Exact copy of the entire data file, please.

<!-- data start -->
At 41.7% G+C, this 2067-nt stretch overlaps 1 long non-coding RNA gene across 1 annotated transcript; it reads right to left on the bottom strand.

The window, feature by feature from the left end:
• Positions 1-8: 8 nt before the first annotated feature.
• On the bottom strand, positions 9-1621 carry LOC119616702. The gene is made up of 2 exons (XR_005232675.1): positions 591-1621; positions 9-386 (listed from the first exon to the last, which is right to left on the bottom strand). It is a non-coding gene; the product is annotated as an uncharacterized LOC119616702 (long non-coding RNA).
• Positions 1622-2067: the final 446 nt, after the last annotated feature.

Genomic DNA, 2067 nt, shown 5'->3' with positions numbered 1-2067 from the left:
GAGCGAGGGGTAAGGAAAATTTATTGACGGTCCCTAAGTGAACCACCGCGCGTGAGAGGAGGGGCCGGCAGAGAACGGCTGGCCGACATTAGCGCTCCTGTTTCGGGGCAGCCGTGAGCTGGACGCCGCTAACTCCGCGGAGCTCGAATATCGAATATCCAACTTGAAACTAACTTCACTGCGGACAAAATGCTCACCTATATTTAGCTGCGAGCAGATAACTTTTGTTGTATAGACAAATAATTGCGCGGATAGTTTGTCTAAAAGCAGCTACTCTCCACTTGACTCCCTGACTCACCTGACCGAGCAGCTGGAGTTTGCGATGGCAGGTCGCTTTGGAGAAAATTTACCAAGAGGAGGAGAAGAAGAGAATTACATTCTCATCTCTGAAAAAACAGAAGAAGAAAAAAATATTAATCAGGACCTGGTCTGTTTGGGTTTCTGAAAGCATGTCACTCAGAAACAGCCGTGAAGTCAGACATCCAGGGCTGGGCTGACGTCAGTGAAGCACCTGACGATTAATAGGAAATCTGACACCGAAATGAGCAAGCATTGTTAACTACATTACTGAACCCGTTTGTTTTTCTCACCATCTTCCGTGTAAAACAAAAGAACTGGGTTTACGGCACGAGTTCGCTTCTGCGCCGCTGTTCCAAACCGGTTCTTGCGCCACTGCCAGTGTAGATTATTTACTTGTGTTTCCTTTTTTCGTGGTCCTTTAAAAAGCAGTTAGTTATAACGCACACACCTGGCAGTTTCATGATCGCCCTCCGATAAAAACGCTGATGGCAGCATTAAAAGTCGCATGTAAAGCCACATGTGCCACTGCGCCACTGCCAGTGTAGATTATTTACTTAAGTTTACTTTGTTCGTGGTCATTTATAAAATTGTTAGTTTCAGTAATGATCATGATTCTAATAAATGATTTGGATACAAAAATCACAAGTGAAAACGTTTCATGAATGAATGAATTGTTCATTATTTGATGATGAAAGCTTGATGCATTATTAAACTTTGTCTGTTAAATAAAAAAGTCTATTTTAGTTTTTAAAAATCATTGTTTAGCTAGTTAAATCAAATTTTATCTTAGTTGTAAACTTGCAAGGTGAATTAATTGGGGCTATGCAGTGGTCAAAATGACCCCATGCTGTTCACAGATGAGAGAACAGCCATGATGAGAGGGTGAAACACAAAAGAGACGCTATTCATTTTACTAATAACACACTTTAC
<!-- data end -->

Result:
At 41.7% G+C, this 2067-nt stretch overlaps 1 long non-coding RNA gene across 1 annotated transcript; it reads right to left on the bottom strand.

The window, feature by feature from the left end:
• Positions 1-8: 8 nt before the first annotated feature.
• On the bottom strand, positions 9-1621 carry LOC119616702. The gene is made up of 2 exons (XR_005232675.1): positions 591-1621; positions 9-386 (listed from the first exon to the last, which is right to left on the bottom strand). It is a non-coding gene; the product is annotated as an uncharacterized LOC119616702 (long non-coding RNA).
• Positions 1622-2067: the final 446 nt, after the last annotated feature.

Genomic DNA, 2067 nt, shown 5'->3' with positions numbered 1-2067 from the left:
GAGCGAGGGGTAAGGAAAATTTATTGACGGTCCCTAAGTGAACCACCGCGCGTGAGAGGAGGGGCCGGCAGAGAACGGCTGGCCGACATTAGCGCTCCTGTTTCGGGGCAGCCGTGAGCTGGACGCCGCTAACTCCGCGGAGCTCGAATATCGAATATCCAACTTGAAACTAACTTCACTGCGGACAAAATGCTCACCTATATTTAGCTGCGAGCAGATAACTTTTGTTGTATAGACAAATAATTGCGCGGATAGTTTGTCTAAAAGCAGCTACTCTCCACTTGACTCCCTGACTCACCTGACCGAGCAGCTGGAGTTTGCGATGGCAGGTCGCTTTGGAGAAAATTTACCAAGAGGAGGAGAAGAAGAGAATTACATTCTCATCTCTGAAAAAACAGAAGAAGAAAAAAATATTAATCAGGACCTGGTCTGTTTGGGTTTCTGAAAGCATGTCACTCAGAAACAGCCGTGAAGTCAGACATCCAGGGCTGGGCTGACGTCAGTGAAGCACCTGACGATTAATAGGAAATCTGACACCGAAATGAGCAAGCATTGTTAACTACATTACTGAACCCGTTTGTTTTTCTCACCATCTTCCGTGTAAAACAAAAGAACTGGGTTTACGGCACGAGTTCGCTTCTGCGCCGCTGTTCCAAACCGGTTCTTGCGCCACTGCCAGTGTAGATTATTTACTTGTGTTTCCTTTTTTCGTGGTCCTTTAAAAAGCAGTTAGTTATAACGCACACACCTGGCAGTTTCATGATCGCCCTCCGATAAAAACGCTGATGGCAGCATTAAAAGTCGCATGTAAAGCCACATGTGCCACTGCGCCACTGCCAGTGTAGATTATTTACTTAAGTTTACTTTGTTCGTGGTCATTTATAAAATTGTTAGTTTCAGTAATGATCATGATTCTAATAAATGATTTGGATACAAAAATCACAAGTGAAAACGTTTCATGAATGAATGAATTGTTCATTATTTGATGATGAAAGCTTGATGCATTATTAAACTTTGTCTGTTAAATAAAAAAGTCTATTTTAGTTTTTAAAAATCATTGTTTAGCTAGTTAAATCAAATTTTATCTTAGTTGTAAACTTGCAAGGTGAATTAATTGGGGCTATGCAGTGGTCAAAATGACCCCATGCTGTTCACAGATGAGAGAACAGCCATGATGAGAGGGTGAAACACAAAAGAGACGCTATTCATTTTACTAATAACACACTTTAC